Never-never Land. Is a Land where, curiously, bonds always rally. Over the last month, bonds have once again become conjoined at the hip with equities and have a causal correlation that defies the textbook description of how markets work. When equities rally bonds rally, they are suppose to weaken. When equities sell bonds rally. This defies logic especially as we know that QE is coming to an abrupt end shortly as the Fed prepares to begin reducing its $4.5tr balance sheet.
So, what has happened? The Fed’s inflation indicator is at 1.4% well below its target of 2%. Trump’s feud with Lil’ Kimmie appears to ebb and flow especially as Trump has threatened to beat him up if he comes out of the hood. So maybe some geopolitical risk. Or maybe it is just that there is so much money sloshing around as central banks around the globe continue to purchase bonds as they try to reflate their economies.
Or simply QE does not work, putting money back into major corporates simply means those corporates and ultra-wealthy invest that money without investing in capex and that does not lead to growth. The free cash has meant corporates have borrowed to increase dividends and buy back stock and that does not lead to growth. The employment queues tell us that already as many jobs are being created in low value jobs rather than high value jobs. Maybe that’s what is happening.
Anyway, August has been a good month for bonds. The Bloomberg Barclays U.S. Treasury Index is up 0.95% for the month and the S&P 500 is barely up 0.2% including dividends (Bloomberg).
The weight of money is certainly driving the bond market at present. The other issue I believe is that bonds don’t see much chance of Trump’s tax plan amounting to much. Trump’s team to date have released few details and when Congressmen on both side of the aisle are interviewed they all complain about a lack of any detail. With Trump attacking his own party and the Democrats, it is hard to see how any unity will be achieved. The old CEO 101 of divide and conquer appears to not be working. The mixed messages on the economy and geopolitical front are also confusing investors. The key for the tax plan is go beyond the 10 years so that businesses have clarity. To do that they need 60 votes that may be difficult. With 52 votes Congress can change taxes but those changes have a 10-year limit. I think that is what Trump will go for.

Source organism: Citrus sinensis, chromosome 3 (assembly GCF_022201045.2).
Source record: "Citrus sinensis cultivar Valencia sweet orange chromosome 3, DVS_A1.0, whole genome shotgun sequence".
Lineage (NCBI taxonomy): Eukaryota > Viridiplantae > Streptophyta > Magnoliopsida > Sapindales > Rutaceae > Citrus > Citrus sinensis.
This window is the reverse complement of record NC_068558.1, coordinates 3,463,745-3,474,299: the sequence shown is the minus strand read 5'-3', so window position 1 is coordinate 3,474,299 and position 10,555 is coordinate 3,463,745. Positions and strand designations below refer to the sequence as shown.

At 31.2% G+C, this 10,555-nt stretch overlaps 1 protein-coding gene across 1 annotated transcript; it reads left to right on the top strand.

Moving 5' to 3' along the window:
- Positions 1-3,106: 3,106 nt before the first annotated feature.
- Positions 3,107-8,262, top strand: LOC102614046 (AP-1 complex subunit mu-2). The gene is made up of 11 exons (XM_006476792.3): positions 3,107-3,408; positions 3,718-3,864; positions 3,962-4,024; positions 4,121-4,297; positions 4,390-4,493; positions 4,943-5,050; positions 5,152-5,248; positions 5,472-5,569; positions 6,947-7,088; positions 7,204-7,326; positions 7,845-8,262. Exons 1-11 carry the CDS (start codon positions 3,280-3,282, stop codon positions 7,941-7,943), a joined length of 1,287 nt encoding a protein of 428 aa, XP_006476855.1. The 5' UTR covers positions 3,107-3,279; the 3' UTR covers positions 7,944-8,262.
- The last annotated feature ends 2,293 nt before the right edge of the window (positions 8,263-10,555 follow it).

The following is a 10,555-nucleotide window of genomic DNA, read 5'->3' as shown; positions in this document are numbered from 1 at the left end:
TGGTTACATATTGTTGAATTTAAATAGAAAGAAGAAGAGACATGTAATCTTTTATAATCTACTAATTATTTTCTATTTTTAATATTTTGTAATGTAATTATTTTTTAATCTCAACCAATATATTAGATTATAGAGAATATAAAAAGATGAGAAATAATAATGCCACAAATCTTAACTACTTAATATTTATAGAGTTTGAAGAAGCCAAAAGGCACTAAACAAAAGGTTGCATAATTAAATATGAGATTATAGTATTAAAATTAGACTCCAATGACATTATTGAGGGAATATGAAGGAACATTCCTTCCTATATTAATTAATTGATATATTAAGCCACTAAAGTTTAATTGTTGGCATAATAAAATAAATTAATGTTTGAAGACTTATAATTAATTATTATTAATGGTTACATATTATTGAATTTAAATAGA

Meanwhile the debt ceiling time bomb is ticking away.
Brexit talks today appeared to be falling down. The third meeting basically accomplished nothing leaving the EU representatives somewhat disappointed with the UK negotiators. The pound suffered accordingly.
Mnuchin has suggested that the debt ceiling could be pushed forward sooner rather than September 29. He sees providing relief for victims of Hurricane Harvey as being the catalyst.
U.S. consumer spending rose slightly less than expected and annual inflation advanced at its slowest rate in more than 1-1/2 years. Consumer spending was up 0.3%.
U.S. 10-year bonds rallied to 2.12%. Treasuries have rallied some 17 bp over the month. The probability of a rate hike remains steady at 28% in December 2017 and 49.6% in June 2018. Interestingly the probability of a rate hike between now and September 2018 is below 50%.
The Dow rose 0.25% and the S&P 500 rose 0.6%. The Stoxx 600 rose 0.8%.
Commodities saw gold rise 0.7%. WTI crude gained 2.8% and gasoline was up 14%. Base metals were strong with copper advancing 0.4%. Speculative buying of the metal out of China is the primary driving force. China accounts for nearly 50% of global copper demand at 23 million tonnes. China is also the primary driver for the other base metals. Much of the demand is as a result of China’s newly introduced antipollution laws. Nickel, aluminium, and zinc are all seeing strong interest out of China.
Aussie Market Today.
Today could be an unusual day. As bonds rallied little overnight the bonds are likely to be slightly better bid, however the odds are that bonds could sell off Friday. I expect bonds to drift weaker. Equity should rally a little. Be wary of any announcements of a regulatory nature concerning the Australian Banks and especially the CBA. If the Wells Fargo Bank is anything to go by, the CBA has similar cultural issues and that could be a concern to regulators.